OpenBSD/FBI allegations denied by named participants

Update: Government shilling accusations refuted by both similarly named persons

Update: This story was updated at 0920 on Dec. 15 to include comments from the second Scott Lowe, and expand on additional questions now sent to Gregory Perry.

Amidst startling accusations revealed by OpenBSD founder and lead developer Theo de Raadt today that 10 years ago the US Federal Bureau of Investigations paid developers to insert security holes into OpenBSD code, some confusion about the accusations has already emerged, with one named party strongly denying any involvement.

According to a post by de Raadt on the [openbsd-tech] mailing list, he received an email from Gregory Perry, CEO of GoVirtual Education, a Florida-based VMWare training firm, in which Perry told de Raadt he was "aware of the fact that the FBI implemented a number of backdoors and side channel key leaking mechanisms into the OCF, for the express purpose of monitoring the site to site VPN encryption system implemented by EOUSA [an acronym for the US Dept. of Justice], the parent organization to the FBI."

In his message to de Raadt, Perry stated that while Perry was the CTO at NETSEC, "Jason Wright and several other developers were responsible for those backdoors." Perry said that he was now able to share this information with de Raadt because his non-disclosure agreement with the FBI had "recently expired."

If true, this type of government involvement would enhance the already present concerns free and open source developers tend to have about government policies concerning privacy.

But there are already challenges about the accuracy of Perry's statements.

For instance, at the close of his message to de Raadt, Perry stated that the presence of these backdoors were why "several inside FBI folks have been recently advocating the use of OpenBSD for VPN and firewalling implementations in virtualized environments."

"For example," Perry concluded, "Scott Lowe is a well respected author in virtualization circles who also happens top [sic] be on the FBI payroll, and who has also recently published several tutorials for the use of OpenBSD VMs in enterprise VMWare vSphere deployments."

I contacted Scott Lowe, VMWare-Cisco Solutions Principal at EMC this evening to ask if he had a comment about Perry's statement to de Raadt. Lowe quickly responded via e-mail his denial:

"Mr. Perry is mistaken. I am not, nor have I ever been, affiliated with or employed by the FBI or any other government agency. Likewise, I have not ever contributed a single line of code to OpenBSD; my advocacy is strictly due to appreciation of the project and nothing more," Lowe replied.

When I followed up with the question of why Perry might want to implicate Lowe for assisting the FBI in promoting OpenBSD, Lowe replied, "I do not know why Mr. Perry mentioned my name. I do know that there is another Scott Lowe, who also writes about virtualization, to whom Mr. Perry might be referring; I don't have any information as to whether that individual is or is not involved."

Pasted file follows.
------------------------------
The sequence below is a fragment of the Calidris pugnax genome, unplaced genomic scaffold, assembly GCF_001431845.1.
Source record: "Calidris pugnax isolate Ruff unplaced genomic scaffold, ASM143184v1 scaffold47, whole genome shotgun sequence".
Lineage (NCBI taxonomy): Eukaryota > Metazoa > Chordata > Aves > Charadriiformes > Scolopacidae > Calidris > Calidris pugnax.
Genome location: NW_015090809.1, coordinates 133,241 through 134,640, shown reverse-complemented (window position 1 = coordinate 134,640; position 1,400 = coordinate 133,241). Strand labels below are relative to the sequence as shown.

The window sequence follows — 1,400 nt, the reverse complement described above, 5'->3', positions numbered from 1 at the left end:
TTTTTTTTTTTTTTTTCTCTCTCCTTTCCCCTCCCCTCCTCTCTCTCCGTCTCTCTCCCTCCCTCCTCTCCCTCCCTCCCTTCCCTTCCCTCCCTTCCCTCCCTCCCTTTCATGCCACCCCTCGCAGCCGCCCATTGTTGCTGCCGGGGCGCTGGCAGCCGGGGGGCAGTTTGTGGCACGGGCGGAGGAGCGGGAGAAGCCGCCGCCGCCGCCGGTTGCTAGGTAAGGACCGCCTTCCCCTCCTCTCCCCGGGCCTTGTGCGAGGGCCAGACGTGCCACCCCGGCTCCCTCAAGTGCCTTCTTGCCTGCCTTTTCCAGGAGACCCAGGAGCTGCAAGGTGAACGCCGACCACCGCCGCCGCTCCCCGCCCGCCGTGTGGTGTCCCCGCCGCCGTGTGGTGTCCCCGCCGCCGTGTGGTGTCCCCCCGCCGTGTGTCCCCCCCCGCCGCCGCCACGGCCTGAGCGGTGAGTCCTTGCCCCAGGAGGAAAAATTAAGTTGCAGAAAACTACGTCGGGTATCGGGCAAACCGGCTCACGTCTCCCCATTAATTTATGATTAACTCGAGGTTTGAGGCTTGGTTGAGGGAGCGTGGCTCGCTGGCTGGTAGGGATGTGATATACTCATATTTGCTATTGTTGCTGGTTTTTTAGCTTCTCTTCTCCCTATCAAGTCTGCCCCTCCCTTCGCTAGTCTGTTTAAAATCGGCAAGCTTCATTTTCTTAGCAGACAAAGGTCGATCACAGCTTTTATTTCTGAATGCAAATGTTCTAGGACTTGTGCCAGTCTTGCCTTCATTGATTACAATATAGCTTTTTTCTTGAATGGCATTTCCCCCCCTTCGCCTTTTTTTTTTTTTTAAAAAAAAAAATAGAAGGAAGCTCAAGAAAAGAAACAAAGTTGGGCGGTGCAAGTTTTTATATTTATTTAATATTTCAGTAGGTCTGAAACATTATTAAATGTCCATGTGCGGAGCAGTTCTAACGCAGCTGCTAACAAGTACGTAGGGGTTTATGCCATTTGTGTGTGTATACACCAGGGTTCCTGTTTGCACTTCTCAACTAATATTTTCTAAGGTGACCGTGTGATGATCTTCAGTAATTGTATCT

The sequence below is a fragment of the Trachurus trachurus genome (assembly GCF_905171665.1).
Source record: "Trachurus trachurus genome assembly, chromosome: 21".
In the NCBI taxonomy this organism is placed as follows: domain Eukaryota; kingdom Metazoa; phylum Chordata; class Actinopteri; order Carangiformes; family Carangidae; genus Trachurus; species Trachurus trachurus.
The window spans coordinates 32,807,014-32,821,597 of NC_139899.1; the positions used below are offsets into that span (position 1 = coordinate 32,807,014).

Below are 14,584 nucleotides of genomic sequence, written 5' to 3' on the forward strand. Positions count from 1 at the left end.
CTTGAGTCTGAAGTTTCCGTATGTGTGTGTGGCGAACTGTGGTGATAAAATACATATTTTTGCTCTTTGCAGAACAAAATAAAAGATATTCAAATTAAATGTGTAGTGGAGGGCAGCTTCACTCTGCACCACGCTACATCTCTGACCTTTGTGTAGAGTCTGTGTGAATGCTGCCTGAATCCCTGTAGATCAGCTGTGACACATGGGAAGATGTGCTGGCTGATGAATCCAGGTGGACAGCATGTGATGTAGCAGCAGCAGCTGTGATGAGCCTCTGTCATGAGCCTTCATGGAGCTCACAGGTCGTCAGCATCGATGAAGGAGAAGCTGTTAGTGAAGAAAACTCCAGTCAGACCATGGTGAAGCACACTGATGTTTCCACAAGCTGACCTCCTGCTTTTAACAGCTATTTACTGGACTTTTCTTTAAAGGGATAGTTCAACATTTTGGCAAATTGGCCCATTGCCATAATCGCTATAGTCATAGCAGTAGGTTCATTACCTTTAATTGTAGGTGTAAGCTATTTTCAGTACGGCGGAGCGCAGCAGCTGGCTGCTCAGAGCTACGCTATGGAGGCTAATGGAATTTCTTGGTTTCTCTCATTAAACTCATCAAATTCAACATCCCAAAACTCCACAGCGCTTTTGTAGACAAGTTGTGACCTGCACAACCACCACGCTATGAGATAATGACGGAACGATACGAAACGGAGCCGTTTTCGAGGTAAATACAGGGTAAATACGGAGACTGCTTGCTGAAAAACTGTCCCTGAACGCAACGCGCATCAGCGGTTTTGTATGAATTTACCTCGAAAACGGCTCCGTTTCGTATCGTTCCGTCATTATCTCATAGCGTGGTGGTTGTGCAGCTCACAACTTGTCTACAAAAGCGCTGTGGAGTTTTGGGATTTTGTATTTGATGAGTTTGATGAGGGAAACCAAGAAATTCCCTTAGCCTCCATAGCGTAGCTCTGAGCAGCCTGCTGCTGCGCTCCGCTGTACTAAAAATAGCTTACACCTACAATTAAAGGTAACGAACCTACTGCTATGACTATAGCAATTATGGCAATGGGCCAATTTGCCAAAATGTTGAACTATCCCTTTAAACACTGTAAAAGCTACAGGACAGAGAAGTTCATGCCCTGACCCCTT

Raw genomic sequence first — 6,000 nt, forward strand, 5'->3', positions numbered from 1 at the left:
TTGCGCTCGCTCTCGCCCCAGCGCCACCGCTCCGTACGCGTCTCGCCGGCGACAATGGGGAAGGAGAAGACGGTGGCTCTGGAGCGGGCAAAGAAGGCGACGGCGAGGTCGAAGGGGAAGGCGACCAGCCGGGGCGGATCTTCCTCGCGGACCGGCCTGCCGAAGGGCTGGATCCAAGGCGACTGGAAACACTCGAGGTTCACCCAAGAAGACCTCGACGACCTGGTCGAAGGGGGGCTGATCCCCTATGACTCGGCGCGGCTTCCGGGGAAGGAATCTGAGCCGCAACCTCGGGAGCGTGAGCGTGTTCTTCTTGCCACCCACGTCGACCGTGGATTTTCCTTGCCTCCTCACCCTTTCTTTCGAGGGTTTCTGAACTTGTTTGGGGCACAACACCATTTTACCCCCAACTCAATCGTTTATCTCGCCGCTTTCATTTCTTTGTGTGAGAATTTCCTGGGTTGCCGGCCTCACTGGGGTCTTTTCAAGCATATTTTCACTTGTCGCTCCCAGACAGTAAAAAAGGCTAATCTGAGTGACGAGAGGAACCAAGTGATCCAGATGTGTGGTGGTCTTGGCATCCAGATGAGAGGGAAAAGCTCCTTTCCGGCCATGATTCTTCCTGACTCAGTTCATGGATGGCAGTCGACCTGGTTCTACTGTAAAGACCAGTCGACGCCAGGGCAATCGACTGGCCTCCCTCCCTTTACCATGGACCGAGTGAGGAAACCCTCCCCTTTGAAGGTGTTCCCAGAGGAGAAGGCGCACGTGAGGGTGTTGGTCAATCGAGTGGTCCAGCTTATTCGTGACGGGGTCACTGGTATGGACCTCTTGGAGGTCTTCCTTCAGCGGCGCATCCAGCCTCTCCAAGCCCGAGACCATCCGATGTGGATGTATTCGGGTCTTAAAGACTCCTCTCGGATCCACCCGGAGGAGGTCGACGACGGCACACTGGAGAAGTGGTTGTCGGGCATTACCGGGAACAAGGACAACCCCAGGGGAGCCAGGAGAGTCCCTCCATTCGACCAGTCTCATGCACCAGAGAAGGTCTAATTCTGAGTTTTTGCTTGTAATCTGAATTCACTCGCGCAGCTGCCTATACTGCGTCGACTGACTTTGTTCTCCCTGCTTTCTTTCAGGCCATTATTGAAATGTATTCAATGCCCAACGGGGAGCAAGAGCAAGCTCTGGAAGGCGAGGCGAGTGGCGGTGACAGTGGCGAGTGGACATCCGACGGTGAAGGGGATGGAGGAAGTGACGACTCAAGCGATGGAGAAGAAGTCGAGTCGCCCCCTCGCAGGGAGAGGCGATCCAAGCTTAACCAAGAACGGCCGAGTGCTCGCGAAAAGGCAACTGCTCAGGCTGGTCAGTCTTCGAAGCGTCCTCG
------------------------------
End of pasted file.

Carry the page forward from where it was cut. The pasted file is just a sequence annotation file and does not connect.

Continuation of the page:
Mr. Lowe from North Carolina has been confused with the other Scott Lowe, Vice President and Chief Information Officer at Westminster College in Missouri, before.

Update:Mr. Lowe of Missouri was contacted for comment late last night, and did reply to my questions via e-mail early this morning.

"I am not, nor have I ever been, on the FBI's payroll, nor do I use or advocate the use of OpenBSD either personally or in my writing," Lowe of Missouri replied.

Perry may have gotten his Scott Lowes confused; stranger things have happened. Earlier in my own career, I was often confused with Brian Proffit, a prolific and excellent writer about OS/2 who is also a Baptist minister (trust me, I'm the evil twin).

The North Carolina Lowe has published articles and books on VMWare, while the Missouri Lowe has published his work primarily on TechRepublic, with more of a focus on Microsoft technologies, rather than VMware.

With the response of both Lowes on record, the question of mistaken identity becomes moot. It now becomes Perry's word against two Scott Lowes' that one of these gentlemen was promoting of OpenBSD happening on behalf of the FBI. It makes me wonder if Perry was speculating about Lowe's alleged involvement with the FBI.

I have reached out to Perry for comment; specifically to elaborate the evidence he has regarding the involvement of a Scott Lowe, and to identify the Scott Lowe to which he was referring. As of 0920 EST on December 15, no reply from Perry has been received.

This story, "OpenBSD/FBI allegations denied by named participants" was originally published by ITworld.

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